Tag Archive: Kormoran


Kormoran Weizenbock
Kormoran: Weizenbock (Poland: Weizen Bock: 6.6% ABV)

Visual: Caramel to dark brown. Hazy and with a moderate beiged head.

Nose: Chocolate dust. Raisins. Crushed custard cream biscuits.

Body: Fruitcake. Sour grapes. Malt chocolate. Madeira. Vinous. Raisins and banana. Walnut oil. Sour red wine.

Finish: Madeira. Raisins. Light banana. Glacier cherries. Malt chocolate. Sour red wine. Nut oil.

Conclusion: Ok, true but unfair comparison time. This really is no Aventinus. Ok, we have got that out of the way. I mean I only bring it up as, while it is not in the same league, it does play with a similar style of notes, and at a reasonably lower abv. This is no bad thing.

It plays with lovely raisins and lots of sour vinous flavour against a restrained, grounding, chocolate character. The wheat is present, but very smooth, with none of the evident almost prickle pushed to the front feel of many Weizen and Weizen Bocks. Now I like a big wheat character, but here it works quite well to be rolled around the mouth, leading to a slight nut oil sheen on the way out.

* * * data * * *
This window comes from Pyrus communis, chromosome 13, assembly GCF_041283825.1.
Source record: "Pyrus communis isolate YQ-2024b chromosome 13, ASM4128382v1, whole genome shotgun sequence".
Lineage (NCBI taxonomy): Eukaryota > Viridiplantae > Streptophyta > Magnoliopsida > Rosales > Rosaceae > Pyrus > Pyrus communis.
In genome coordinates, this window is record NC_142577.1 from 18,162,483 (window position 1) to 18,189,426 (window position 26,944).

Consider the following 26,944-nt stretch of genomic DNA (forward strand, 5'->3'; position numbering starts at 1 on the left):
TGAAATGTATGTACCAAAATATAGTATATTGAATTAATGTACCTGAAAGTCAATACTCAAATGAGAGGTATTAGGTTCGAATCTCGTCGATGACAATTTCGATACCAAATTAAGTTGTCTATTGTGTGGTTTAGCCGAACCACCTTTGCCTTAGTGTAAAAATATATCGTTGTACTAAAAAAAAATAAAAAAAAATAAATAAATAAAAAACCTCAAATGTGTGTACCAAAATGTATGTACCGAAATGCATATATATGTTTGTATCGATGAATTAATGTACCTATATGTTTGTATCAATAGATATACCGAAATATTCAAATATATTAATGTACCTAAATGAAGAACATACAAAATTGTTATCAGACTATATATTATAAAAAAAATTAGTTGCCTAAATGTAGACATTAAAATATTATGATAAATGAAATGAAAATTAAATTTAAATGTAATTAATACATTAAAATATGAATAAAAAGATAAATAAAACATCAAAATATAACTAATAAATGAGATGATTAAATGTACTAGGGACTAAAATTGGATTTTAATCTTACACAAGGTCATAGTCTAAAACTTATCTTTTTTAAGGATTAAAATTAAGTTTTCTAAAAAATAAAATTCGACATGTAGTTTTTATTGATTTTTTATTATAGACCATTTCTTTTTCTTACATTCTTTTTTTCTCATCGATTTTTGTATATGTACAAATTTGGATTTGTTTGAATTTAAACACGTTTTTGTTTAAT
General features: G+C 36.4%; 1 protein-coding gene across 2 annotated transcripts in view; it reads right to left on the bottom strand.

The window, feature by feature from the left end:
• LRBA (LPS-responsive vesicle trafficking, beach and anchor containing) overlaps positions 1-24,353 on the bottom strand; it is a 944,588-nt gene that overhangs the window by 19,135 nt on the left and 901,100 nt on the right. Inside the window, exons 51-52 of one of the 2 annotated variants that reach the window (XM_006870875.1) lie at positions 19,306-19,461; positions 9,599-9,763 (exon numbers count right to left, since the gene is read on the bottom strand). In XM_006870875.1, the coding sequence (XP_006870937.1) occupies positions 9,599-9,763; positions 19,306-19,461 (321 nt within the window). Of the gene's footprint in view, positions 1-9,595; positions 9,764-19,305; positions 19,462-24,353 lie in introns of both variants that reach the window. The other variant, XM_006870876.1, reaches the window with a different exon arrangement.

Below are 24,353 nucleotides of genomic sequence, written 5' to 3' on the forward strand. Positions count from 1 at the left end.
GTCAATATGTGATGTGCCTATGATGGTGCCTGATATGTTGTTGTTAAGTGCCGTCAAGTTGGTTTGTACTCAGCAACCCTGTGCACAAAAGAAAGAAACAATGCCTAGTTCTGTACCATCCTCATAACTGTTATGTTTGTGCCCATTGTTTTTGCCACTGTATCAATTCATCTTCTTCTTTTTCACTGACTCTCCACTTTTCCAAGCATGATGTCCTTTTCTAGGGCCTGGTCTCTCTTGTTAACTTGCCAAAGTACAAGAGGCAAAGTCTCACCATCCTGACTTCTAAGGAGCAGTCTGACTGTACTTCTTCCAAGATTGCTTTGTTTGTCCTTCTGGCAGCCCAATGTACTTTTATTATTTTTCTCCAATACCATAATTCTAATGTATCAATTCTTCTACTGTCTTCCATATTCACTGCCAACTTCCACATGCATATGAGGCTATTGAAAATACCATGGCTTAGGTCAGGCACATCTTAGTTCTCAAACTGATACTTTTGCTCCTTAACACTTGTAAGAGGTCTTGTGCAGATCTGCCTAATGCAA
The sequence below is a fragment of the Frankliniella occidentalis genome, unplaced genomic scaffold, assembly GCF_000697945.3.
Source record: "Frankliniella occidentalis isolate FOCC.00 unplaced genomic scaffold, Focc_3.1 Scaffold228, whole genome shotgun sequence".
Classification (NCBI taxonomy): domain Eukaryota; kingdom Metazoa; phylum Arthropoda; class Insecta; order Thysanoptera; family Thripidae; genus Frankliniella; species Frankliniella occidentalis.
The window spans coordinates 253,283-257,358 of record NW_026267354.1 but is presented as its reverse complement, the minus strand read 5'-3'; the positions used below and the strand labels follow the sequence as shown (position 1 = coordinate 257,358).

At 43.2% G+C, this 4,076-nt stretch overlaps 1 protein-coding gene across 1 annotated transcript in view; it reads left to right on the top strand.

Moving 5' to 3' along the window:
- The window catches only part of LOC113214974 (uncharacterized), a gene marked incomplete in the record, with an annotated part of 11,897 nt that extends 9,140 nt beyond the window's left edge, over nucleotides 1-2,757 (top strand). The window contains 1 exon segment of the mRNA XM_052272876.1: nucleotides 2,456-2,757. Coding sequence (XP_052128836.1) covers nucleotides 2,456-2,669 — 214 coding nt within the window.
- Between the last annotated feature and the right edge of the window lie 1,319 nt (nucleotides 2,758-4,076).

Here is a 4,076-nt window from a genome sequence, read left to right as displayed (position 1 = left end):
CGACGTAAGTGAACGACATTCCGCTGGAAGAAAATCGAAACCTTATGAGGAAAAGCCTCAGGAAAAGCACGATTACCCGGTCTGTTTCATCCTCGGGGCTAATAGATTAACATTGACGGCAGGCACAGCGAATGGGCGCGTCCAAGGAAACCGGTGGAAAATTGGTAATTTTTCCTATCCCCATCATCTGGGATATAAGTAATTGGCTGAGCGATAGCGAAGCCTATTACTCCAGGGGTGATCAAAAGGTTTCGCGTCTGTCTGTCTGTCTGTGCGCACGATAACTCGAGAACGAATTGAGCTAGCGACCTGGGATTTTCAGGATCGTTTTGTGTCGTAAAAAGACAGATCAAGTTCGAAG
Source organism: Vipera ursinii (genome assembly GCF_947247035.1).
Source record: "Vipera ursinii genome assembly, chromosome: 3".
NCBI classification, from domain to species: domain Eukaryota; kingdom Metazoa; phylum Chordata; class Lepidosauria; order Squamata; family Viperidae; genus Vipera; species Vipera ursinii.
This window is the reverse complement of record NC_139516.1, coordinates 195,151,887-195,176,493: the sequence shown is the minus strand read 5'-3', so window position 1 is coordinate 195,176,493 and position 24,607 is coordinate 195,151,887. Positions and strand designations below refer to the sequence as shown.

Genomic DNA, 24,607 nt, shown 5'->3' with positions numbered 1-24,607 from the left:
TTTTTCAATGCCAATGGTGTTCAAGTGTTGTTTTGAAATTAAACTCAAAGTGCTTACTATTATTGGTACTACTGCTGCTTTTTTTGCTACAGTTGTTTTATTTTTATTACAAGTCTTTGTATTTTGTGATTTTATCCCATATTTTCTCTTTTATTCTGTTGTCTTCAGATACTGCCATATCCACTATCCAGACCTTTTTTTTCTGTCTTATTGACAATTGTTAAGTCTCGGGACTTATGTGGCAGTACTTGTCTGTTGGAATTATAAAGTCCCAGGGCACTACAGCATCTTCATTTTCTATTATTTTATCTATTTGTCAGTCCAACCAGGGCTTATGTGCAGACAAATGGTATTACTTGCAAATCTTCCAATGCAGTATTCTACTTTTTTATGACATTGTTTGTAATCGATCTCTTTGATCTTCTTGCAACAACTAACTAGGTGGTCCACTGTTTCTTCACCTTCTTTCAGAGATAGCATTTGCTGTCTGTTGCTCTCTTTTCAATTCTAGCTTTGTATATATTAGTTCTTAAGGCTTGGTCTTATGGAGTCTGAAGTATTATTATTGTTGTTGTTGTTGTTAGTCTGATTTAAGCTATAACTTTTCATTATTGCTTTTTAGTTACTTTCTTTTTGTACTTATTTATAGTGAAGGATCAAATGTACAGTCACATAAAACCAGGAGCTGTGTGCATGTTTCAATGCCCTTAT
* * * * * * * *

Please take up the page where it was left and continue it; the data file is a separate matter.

It is too easy to drink for the abv, which is both great and a bit of a curse, and it gives you a good degree of complexity with it. The malt chocolate base is maybe a bit too bit an element of the character – if it was pulled back just a bit to let the banana, raisins and cherries get more play then I think this beer would go from good to excellent.

It really does feel like a smaller Aventinus. Smaller in abv, smaller in complexity, however to be able to be compared to Aventinus, and not collapse under weight of expectations, is no mean feat. In fact it is pretty good going.

The easy to drink Weizen Bock choice, needs a bit of tweaking to reach the big times, but I’m not complaining about the existence of another quality Weizen Bock.